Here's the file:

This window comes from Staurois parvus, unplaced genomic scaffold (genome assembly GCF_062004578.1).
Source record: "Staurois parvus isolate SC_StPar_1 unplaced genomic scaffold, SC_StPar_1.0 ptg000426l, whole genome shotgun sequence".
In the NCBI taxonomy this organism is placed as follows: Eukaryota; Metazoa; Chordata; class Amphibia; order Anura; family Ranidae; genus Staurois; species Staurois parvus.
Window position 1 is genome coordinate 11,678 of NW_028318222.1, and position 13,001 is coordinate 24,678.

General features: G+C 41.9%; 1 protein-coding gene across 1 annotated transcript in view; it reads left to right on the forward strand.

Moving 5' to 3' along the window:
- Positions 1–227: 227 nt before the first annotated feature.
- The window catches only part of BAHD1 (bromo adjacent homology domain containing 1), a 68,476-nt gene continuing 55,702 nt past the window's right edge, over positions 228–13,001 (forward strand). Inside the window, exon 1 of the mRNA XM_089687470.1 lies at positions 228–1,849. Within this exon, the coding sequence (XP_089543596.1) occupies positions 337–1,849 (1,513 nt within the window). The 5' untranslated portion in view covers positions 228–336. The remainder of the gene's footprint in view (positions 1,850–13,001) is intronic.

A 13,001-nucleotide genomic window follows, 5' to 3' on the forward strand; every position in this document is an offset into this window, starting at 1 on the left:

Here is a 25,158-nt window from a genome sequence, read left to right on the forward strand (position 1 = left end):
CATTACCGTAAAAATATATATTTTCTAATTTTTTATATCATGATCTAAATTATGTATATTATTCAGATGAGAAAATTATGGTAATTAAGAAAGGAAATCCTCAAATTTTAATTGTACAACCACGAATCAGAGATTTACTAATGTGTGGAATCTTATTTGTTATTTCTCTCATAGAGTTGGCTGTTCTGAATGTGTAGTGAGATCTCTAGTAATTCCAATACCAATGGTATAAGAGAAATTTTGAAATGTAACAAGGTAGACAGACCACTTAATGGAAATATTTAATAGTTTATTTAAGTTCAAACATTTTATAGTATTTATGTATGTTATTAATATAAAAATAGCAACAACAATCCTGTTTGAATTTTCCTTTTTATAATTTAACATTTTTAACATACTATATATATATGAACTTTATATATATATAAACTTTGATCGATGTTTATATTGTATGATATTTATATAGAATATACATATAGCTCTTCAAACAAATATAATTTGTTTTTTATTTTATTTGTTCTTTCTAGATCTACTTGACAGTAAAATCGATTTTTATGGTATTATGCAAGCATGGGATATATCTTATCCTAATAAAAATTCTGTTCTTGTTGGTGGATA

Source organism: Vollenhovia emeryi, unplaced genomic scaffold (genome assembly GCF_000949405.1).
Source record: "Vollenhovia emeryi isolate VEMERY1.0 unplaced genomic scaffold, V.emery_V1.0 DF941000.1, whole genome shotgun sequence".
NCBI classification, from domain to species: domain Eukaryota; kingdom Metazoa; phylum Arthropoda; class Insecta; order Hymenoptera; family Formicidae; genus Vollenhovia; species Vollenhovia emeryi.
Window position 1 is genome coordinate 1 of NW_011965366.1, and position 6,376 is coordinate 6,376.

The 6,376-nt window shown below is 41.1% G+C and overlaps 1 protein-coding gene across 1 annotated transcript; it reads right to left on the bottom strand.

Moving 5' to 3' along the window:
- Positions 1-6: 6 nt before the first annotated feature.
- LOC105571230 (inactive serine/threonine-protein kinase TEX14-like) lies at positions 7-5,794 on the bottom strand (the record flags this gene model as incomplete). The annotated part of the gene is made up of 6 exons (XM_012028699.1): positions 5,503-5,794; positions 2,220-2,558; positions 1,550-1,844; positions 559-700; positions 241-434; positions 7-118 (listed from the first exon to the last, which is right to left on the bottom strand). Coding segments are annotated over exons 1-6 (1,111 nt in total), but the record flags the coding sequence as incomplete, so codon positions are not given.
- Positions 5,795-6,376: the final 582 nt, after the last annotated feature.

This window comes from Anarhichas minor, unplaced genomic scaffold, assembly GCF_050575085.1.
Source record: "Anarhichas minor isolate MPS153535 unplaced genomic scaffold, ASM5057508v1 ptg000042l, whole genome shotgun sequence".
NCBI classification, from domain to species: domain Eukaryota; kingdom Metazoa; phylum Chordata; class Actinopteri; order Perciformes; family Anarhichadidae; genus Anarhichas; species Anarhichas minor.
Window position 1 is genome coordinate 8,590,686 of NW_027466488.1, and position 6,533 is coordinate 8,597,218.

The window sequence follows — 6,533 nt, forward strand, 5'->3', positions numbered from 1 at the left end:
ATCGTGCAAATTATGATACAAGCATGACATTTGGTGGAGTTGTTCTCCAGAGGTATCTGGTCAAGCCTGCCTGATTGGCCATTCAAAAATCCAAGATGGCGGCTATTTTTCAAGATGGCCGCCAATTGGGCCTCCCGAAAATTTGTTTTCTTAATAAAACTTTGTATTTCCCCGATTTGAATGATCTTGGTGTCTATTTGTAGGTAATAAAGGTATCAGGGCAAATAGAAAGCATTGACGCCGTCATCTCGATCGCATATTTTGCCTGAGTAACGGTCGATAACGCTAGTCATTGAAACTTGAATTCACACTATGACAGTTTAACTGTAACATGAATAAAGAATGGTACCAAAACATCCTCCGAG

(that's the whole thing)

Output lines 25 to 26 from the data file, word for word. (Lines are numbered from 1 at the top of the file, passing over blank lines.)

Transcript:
The window sequence follows — 6,533 nt, forward strand, 5'->3', positions numbered from 1 at the left end:
ATCGTGCAAATTATGATACAAGCATGACATTTGGTGGAGTTGTTCTCCAGAGGTATCTGGTCAAGCCTGCCTGATTGGCCATTCAAAAATCCAAGATGGCGGCTATTTTTCAAGATGGCCGCCAATTGGGCCTCCCGAAAATTTGTTTTCTTAATAAAACTTTGTATTTCCCCGATTTGAATGATCTTGGTGTCTATTTGTAGGTAATAAAGGTATCAGGGCAAATAGAAAGCATTGACGCCGTCATCTCGATCGCATATTTTGCCTGAGTAACGGTCGATAACGCTAGTCATTGAAACTTGAATTCACACTATGACAGTTTAACTGTAACATGAATAAAGAATGGTACCAAAACATCCTCCGAG